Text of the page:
Each ring in your diagram could represent how YOU have bonded social capital. For every connection you make between names, and even between rings it shows how much social capital you have bridged!

Now that you have identified all of your social capital (wow! You’re popular!) give 3 of the people in your chart a call, send ten of these people an email, and have a chat (in person)  with five of them!

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Yesterday’s challenge looked at how co-operatives could play a role in addressing issues in your community. One of the pillars of a democratic society is a free and independent media. However, with the decline of newspapers (especially local news!) and the increasing power of large corporations and media conglomerates to control the message, free and independent could go the way of the evening post.  Rupert Murdoch and the News of the World Scandalprovide a fairly good example of the systemic nature of this problem.  

Fortunately, Co-operatives are playing an active role in providing free and independent media!

Groups like The Dominion and their network of Media Co-operativesCo-operative News, and a variety of other grassroots news outlets (Axiom news!) and member driven and funded (but not co-operative) organizations like Democracy Now are leaders in providing amazing journalism on important issues. There are also a number of great journalists who report on co-ops.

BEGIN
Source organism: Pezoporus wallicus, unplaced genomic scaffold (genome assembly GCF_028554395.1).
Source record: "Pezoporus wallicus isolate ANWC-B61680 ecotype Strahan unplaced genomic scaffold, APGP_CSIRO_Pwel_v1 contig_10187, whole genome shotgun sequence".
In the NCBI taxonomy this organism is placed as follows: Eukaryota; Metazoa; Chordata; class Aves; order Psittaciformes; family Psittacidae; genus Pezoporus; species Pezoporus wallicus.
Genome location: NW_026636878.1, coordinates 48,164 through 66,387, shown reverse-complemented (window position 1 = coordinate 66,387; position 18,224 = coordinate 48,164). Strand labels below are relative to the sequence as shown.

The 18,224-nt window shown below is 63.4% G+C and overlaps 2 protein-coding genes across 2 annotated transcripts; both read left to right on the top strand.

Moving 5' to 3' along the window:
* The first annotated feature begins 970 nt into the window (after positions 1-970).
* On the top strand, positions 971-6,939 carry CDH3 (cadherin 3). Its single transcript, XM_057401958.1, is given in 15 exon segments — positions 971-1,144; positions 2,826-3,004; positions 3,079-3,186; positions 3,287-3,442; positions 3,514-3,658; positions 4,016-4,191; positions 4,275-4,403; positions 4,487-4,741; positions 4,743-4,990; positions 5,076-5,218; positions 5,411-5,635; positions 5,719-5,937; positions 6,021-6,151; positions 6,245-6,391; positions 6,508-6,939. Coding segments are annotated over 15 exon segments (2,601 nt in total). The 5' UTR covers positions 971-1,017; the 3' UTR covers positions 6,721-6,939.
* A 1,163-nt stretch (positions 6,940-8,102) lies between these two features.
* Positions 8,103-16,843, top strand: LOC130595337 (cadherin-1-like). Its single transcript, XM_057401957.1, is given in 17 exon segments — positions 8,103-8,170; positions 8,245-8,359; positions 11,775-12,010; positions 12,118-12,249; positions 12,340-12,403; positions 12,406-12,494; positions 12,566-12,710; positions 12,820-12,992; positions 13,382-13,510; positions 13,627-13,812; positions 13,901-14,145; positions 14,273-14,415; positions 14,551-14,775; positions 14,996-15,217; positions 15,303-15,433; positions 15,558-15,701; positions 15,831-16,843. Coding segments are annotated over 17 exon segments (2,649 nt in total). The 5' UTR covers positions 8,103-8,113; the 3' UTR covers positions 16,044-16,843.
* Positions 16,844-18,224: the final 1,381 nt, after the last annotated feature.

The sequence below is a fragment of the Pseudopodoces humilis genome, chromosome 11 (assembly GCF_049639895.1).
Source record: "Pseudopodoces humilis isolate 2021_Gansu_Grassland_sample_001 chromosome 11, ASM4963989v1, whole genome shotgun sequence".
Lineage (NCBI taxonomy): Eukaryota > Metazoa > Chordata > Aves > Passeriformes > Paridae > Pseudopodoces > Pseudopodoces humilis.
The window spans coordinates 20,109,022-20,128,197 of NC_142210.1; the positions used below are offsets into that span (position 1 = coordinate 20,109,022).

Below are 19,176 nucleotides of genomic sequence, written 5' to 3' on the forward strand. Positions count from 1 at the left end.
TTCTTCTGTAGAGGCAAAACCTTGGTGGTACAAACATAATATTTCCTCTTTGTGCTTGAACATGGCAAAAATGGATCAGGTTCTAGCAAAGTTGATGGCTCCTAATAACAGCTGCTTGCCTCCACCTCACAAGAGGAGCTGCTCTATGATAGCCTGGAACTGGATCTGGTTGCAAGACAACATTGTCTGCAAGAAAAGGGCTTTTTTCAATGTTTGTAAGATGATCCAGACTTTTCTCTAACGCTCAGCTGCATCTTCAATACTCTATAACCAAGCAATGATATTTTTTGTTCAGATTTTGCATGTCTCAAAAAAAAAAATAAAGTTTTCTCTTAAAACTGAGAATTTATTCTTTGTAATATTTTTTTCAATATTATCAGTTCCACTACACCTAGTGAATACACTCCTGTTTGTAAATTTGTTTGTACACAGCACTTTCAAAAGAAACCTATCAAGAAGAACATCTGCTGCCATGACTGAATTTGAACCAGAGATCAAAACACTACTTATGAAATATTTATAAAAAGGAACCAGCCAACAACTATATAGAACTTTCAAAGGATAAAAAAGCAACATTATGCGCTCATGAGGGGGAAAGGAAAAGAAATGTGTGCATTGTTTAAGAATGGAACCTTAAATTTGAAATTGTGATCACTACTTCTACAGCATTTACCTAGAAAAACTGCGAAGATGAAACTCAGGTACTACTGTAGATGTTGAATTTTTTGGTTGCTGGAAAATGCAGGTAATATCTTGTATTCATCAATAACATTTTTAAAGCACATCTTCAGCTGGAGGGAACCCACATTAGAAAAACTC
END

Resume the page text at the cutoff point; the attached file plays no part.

Today’s Challenge is to read a new story from a co-operative media source!

  • How could media co-operatives address a lack of relevant (and high-quality) news in your community?
  • What stories are under-reported in your community? 
  • Think about where you get your news? 
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We took a two day breather from the 30 Day Challenge; due mainly to align the start date of co-op week, and then 30 days of fun, with the start of The Gathering of Alberta Co-operatives. We hope that you had a great weekend and took some great co-op pictures.